“The World Watch Top 10 Violence List, which is based on persecution incidents between Nov. 1, 2012, and March 31, 2014, is topped by Nigeria. The others, in order, are: Syria, Egypt, Central African Republic (CAR), Mexico, Pakistan, Colombia, India, Kenya and Iraq.”
Take for example faith-related killings during the 17-month reporting period: “Nigeria was No. 1 with a total of 2,073 Christian martyrs. Nigeria is followed by Syria 1,479, CAR 1,115, Pakistan 228, Egypt 147, Kenya 85, Iraq 84, Myanmar (Burma) and Sudan 33 each and Venezuela 26.
“Of the overall compilation of 5,479 Christians killed for their faith around the world, Nigeria, Syria and CAR make up 85 percent of the total. The estimated average of Christians killed for their faith per month in the reporting period is 322. Researchers say the total number of martyrs is ‘a very minimum count and could be significantly higher’.”
It says this about North Korea:
Observers might be surprised to find North Korea, the 2014 World Watch List’s No. 1 country as the worst persecutor of Christians, absent from the Top 10 Violence List. “When it comes to counting the numbers of Christians martyred, it is impossible to get an accurate number for North Korea,” says Jan Vermeer, Open Doors field worker for North Korea. “This is not because there are no Christians being killed for their faith. It is a fact that thousands of Christians are starved, abused and tortured in North Korean’s extensive prison system. But due to an inability to derive sufficiently accurate figures about the reasons for killing Christians in this most secretive society, North Korea is excluded from the total number of killings.”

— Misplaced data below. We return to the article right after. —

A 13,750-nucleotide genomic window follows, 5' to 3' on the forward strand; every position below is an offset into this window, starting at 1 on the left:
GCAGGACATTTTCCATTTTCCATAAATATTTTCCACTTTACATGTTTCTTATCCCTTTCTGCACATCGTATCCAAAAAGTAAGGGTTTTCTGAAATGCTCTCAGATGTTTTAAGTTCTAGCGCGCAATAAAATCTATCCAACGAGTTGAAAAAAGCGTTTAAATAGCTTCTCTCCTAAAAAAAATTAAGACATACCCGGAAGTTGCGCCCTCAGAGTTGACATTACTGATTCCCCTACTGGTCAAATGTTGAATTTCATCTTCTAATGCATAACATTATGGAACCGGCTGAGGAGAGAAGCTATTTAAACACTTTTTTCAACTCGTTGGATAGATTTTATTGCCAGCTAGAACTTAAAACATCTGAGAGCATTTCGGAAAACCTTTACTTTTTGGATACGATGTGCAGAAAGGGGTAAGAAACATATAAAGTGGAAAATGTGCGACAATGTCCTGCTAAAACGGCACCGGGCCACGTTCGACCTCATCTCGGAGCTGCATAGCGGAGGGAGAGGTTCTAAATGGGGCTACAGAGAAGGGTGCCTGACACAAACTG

It is clear from this report just how much of this persecution is coming from the Muslim world. Raymond Ibrahim picks up this angle in a recent article, and is worth quoting at length, as he examines the Open Doors data:
The one glaring fact that emerges from this report is that the overwhelming majority of Christian persecution around the world today is being committed at the hands of Muslims of all races, languages, cultures, and socio-political circumstances: Muslims from among America’s allies (Saudi Arabia) and its enemies (Iran); Muslims from economically rich nations (Qatar) and from poor nations (Somalia and Yemen); Muslims from “Islamic republic” nations (Afghanistan) and from “moderate” nations (Malaysia and Indonesia); Muslims from nations rescued by America (Kuwait) and Muslims claiming “grievances” against America (fill in the blank __).